What to Consider Before Allowing Your Ex to Move Your Child to Brazil

A parent may allow their child to relocate to Brazil for various reasons. A possible scenario is a family crisis, such as a sudden illness or death in the family, where the child requires emotional support from their extended family.

Another scenario could be a divorce or separation, where one parent needs to move to Brazil for work or personal reasons and wishes to take their child along. In much of cases, both parents may agree that the move to Brazil is in the best interest of the child, such as to provide a fresh start and a new environment for the child to grow and thrive in.

Additionally, in some cases, a temporary move to Brazil may be seen to “cool things down” in a tense family situation, with the hope that the family can eventually reconcile and find a way to move forward.

However, it is important to consider the legal and practical implications of such a move, as there may be risks and challenges involved, especially if there is no clear agreement or court order in place regarding the custody and access rights of the non-relocating parent.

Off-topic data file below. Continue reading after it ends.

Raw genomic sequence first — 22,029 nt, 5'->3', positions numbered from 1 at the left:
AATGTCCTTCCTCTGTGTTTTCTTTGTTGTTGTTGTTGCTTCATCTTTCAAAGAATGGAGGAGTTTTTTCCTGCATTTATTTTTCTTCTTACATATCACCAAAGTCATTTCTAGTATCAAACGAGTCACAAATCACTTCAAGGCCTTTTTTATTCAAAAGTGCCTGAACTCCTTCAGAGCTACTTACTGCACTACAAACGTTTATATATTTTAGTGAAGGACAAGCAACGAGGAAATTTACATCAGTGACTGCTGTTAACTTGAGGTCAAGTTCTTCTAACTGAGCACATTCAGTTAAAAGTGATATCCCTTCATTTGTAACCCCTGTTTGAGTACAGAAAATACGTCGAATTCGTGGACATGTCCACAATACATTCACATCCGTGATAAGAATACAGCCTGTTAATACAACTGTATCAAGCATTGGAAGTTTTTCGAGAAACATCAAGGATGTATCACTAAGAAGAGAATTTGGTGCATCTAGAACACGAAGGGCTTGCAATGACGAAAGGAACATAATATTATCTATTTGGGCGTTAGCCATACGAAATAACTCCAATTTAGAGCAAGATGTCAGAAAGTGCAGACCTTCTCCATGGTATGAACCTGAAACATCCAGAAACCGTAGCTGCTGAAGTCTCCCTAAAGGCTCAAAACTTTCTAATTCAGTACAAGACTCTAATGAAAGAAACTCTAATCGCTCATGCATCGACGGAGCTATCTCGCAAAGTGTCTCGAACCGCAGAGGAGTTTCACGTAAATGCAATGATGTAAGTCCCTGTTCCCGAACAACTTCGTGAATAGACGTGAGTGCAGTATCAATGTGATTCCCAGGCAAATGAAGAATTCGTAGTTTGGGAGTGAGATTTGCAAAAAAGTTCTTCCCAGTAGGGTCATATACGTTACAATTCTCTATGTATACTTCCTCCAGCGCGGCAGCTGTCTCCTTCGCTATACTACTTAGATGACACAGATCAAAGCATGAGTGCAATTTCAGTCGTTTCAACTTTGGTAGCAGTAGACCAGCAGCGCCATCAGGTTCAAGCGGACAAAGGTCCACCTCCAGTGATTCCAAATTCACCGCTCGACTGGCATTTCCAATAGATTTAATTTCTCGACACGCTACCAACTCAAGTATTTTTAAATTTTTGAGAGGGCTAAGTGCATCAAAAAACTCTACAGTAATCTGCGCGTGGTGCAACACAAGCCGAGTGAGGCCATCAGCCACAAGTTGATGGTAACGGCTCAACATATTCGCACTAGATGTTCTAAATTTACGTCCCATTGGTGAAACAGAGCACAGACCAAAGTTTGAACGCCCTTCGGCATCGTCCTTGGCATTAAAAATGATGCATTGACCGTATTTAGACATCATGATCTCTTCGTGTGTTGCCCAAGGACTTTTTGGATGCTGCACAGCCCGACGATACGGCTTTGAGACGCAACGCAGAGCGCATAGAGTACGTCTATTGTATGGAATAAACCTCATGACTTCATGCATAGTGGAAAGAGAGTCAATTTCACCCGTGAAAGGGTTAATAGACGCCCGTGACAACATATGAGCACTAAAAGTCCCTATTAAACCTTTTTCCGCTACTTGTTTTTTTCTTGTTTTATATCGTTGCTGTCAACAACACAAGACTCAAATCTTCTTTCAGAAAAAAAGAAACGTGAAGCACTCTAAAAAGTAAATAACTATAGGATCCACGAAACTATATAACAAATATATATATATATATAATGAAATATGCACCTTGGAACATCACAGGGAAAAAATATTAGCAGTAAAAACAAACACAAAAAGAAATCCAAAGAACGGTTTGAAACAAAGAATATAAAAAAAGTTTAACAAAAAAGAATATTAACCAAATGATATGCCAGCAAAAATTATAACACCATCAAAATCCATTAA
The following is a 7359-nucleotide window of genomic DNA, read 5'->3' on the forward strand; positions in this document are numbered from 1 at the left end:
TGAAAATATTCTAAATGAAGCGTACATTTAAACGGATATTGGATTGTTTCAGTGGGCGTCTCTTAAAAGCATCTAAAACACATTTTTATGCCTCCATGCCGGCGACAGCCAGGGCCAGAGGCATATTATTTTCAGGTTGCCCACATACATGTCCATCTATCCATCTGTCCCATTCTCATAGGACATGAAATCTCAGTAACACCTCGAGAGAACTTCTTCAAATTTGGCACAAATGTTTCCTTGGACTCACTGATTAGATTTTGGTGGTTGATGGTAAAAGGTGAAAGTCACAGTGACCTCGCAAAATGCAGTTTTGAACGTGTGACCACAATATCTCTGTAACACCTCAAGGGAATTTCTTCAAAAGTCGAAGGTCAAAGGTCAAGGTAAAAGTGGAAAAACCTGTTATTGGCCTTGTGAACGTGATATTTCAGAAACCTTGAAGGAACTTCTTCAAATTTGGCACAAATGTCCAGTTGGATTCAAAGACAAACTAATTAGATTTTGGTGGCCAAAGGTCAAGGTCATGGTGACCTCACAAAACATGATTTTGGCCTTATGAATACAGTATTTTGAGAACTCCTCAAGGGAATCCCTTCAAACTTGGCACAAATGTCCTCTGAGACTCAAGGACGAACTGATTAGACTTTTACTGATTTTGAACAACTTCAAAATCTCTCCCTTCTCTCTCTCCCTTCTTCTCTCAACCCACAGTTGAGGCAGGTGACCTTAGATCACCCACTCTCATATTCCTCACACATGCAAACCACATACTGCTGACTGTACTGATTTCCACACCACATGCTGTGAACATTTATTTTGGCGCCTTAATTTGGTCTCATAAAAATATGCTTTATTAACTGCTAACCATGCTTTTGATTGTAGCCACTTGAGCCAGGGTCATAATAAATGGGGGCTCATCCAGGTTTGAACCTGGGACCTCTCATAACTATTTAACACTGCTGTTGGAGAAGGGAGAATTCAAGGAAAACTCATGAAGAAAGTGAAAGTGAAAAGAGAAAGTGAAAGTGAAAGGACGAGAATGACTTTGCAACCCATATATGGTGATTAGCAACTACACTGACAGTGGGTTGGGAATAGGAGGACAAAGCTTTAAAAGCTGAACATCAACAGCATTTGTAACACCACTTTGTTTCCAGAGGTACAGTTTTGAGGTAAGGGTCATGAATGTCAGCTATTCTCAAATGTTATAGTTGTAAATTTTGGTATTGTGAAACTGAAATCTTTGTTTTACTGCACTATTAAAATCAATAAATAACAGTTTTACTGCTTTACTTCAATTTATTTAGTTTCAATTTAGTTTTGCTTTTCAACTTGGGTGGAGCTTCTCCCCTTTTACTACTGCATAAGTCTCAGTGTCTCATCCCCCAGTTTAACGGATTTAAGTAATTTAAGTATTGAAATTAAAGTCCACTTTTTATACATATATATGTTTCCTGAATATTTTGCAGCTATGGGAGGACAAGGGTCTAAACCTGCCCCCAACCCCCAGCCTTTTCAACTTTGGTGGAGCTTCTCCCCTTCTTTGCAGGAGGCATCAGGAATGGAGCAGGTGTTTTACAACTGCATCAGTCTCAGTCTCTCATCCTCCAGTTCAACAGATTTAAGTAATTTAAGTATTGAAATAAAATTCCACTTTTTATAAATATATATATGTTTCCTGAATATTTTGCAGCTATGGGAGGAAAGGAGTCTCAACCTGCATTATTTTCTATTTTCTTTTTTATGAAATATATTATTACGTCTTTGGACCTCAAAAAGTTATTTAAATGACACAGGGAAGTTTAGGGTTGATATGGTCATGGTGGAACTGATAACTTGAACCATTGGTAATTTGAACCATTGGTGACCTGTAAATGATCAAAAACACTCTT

If you are a parent facing the prospect of allowing your child to relocate to Brazil with your spouse or ex-spouse, it is crucial to take a well-informed and thoughtful approach. Such a decision can have significant and long-lasting consequences for your child and your family, so it is essential to consider all the relevant factors carefully. Factors to consider may include legal implications, practical challenges, cultural differences, and the well-being and happiness of your child.

Legally speaking, it is not a requirement to obtain a court order when allowing your child to relocate to Brazil with their mother. However, it is strongly advised that you do so. It is essential to have a court order that specifically details the custody arrangements, including the period of relocation of the child before the child leaves the country. Without such an order, you could encounter considerable obstacles when trying to assert your parental rights and enforcing any custody arrangements in Brazil.

It is crucial to note that the legal systems of Brazil and your home country may differ significantly, and without a formal agreement in place, it may be difficult to navigate the legal complexities that may arise in such a situation.

To put it simply, in Brazil, a court order issued outside the country that permits the relocation of a child from their current place of residence to Brazil under certain specified conditions regarding the non-relocating parent’s custody and access rights is typically not enforceable.

To enforce a foreign court order in Brazil, it must go through a legal process called “homologation.” During this process, a new court order will be issued in Brazil that considers the foreign court order and decides how it will be enforced within the country.